Leadership during change: An interview with Student Guild President Callixte Kagabo

15 min Read




Student Guild President Callixte Kagabo reflects on leadership, the Kepler community, and pandemic adjustments. “We are always here for students.” 

“I guess there are three things that got me interested in Kepler,” Callixte reflects. “The first was the level of education: it’s an international degree from an internationally accredited university. Next was the student loan, which allows me to study in a ‘cool mood,’ not stressed over finances. And finally, I had friends who studied at Kepler, telling me ‘this is the best university you’re going to find!’ The community is chill, the activities and workshops are interesting, you meet and network with successful people, and employment rates are high.”

Meet Callixte Kagabo. He’s passionate about Kepler’s mission and its community, and that’s how he found himself drawn to serve in leadership positions. Currently, Callixte is the 2021 Student Guild President, and he shared his reflections on leadership, the Kepler community, and pandemic adjustments with us.

“I don’t work alone. I work with a big committee, and my first responsibility is to ensure the effectiveness of the committee. Are representatives doing their tasks well? Are we getting the information we need?” Callixte is explaining the roles and responsibilities of the Student Guild and its President. “Next, a general task for the committee is to advocate for the students, but I personally take big responsibility there. We are a diverse community, and I need to make decisions fair for everyone, and report special cases when decisions are not fair. And third, I act as a bridge, ensuring the student body and senior management work together. Students’ concerns need to reach senior management, and I help senior management survey students’ needs and receptiveness.”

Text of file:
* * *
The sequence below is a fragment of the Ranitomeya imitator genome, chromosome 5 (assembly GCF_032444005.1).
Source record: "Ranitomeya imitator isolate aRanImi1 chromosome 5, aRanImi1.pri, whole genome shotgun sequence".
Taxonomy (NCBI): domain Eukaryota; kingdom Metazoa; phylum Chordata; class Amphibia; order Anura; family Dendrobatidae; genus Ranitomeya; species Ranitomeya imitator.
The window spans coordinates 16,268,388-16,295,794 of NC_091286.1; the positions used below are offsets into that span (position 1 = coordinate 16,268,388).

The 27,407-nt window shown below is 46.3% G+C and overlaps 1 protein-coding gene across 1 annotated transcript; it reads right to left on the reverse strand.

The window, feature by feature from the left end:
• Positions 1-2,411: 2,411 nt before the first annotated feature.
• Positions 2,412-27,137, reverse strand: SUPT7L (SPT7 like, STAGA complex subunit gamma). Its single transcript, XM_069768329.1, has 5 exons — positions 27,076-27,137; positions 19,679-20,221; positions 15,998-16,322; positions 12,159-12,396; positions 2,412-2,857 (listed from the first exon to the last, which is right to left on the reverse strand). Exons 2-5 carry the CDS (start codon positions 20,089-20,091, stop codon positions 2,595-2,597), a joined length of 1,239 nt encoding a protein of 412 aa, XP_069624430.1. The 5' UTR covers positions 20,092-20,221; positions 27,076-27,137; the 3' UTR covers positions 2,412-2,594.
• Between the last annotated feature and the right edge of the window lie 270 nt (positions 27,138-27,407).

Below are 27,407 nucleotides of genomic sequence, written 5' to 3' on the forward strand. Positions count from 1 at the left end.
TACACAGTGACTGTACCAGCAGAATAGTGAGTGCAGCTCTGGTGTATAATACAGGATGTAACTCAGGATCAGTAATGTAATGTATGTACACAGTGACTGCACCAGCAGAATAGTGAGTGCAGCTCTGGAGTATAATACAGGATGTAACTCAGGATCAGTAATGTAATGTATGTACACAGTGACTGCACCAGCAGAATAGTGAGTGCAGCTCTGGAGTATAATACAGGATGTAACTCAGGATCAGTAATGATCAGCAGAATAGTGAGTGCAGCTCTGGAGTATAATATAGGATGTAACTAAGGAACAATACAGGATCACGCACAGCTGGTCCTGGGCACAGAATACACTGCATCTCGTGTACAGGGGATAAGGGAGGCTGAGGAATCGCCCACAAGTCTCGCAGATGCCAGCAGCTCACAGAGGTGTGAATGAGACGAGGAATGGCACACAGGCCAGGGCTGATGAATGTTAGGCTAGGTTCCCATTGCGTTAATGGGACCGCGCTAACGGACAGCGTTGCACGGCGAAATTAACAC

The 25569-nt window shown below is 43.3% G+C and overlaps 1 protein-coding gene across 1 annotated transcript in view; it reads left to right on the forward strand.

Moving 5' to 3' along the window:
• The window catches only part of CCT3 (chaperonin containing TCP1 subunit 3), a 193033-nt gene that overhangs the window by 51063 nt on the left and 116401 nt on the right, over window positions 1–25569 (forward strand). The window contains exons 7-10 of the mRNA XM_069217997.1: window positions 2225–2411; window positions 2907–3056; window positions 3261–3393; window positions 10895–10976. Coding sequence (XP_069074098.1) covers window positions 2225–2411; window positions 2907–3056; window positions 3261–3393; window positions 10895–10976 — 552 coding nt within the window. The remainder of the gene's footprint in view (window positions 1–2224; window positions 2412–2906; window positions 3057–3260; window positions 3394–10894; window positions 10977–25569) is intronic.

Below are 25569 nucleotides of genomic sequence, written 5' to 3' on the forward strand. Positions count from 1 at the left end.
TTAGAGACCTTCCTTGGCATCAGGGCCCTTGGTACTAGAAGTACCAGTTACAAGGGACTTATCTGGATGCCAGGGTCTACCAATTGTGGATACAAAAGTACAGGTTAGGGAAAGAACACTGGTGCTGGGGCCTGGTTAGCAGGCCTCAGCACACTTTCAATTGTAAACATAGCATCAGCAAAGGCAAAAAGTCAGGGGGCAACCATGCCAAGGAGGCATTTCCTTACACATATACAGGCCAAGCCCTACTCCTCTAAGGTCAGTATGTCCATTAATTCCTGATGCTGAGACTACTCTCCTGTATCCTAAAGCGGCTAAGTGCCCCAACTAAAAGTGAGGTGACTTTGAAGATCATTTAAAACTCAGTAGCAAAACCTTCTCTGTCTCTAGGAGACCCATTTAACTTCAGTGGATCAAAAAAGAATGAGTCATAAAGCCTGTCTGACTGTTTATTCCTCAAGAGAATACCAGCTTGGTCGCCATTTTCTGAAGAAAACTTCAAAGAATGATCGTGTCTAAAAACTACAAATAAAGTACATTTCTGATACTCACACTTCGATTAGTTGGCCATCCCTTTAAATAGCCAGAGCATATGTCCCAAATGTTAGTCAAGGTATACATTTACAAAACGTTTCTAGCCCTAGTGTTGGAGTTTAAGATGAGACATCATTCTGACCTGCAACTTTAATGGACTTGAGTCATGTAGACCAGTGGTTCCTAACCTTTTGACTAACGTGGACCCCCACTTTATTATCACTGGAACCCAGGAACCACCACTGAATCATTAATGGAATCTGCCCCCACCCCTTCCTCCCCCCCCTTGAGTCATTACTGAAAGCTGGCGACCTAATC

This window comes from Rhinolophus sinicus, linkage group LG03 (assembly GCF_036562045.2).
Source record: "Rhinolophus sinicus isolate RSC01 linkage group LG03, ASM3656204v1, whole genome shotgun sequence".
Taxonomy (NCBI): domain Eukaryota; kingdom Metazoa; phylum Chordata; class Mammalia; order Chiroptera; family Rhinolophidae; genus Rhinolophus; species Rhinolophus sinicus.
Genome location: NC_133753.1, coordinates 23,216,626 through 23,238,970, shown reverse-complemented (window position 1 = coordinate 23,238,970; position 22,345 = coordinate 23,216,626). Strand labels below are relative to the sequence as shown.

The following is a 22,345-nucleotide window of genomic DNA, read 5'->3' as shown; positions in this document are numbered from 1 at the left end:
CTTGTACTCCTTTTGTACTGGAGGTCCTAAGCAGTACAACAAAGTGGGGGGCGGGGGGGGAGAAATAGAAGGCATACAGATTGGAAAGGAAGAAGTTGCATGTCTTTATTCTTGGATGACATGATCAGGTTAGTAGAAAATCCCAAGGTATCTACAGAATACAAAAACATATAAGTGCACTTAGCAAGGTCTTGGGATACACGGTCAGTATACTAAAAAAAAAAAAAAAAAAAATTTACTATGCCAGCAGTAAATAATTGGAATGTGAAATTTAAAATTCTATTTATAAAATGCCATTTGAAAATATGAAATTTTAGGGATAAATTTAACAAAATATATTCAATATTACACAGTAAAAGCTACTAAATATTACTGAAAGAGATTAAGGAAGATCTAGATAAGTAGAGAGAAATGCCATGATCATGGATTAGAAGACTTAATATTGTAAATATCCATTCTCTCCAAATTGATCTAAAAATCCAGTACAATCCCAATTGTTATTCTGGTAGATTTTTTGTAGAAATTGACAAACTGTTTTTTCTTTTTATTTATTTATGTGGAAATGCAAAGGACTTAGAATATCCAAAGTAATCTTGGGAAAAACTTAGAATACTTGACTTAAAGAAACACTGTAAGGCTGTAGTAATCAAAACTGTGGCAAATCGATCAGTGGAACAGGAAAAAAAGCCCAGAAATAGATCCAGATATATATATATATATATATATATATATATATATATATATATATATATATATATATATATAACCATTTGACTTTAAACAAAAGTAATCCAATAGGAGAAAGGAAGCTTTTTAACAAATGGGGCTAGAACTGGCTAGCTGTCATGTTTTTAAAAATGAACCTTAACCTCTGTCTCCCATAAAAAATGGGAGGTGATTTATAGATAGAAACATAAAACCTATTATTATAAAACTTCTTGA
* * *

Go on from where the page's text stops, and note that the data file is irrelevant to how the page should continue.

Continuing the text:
“Everything we do as a committee involves gathering information. If senior management asks my opinion on a certain strategy, I don’t give my personal opinion. I talk to students. I identify their key points and report that.”  

Of course, Callixte, his team, and his classmates are facing an unprecedented situation. COVID-19 has led to school closures globally and restrictions on movement and resources.

“My leadership came in a difficult time,” Callixte nods. “The pandemic affected us in many ways, whether academically, socially, or financially. Before, the only thing we had to worry about was studying. We had access to school facilities, extracurricular activities, workshops, and many other things. You would go to campus, study, return to the dorms, and sleep. Internet access, food, everything was simple.” Now, students may face rent and food payments, unreliable access to internet and electricity, diverse living situations, and time-consuming chores around the house. Students’ entire schedules have shifted to work around these new and sometimes unpredictable factors. “I remember one student who reached out to me with a special case last year. He said, ‘to charge my computer, I have to go to the center and pay.’ So in the time other students spent studying, he waited for the laptop to be fully charged, and only then could he start.”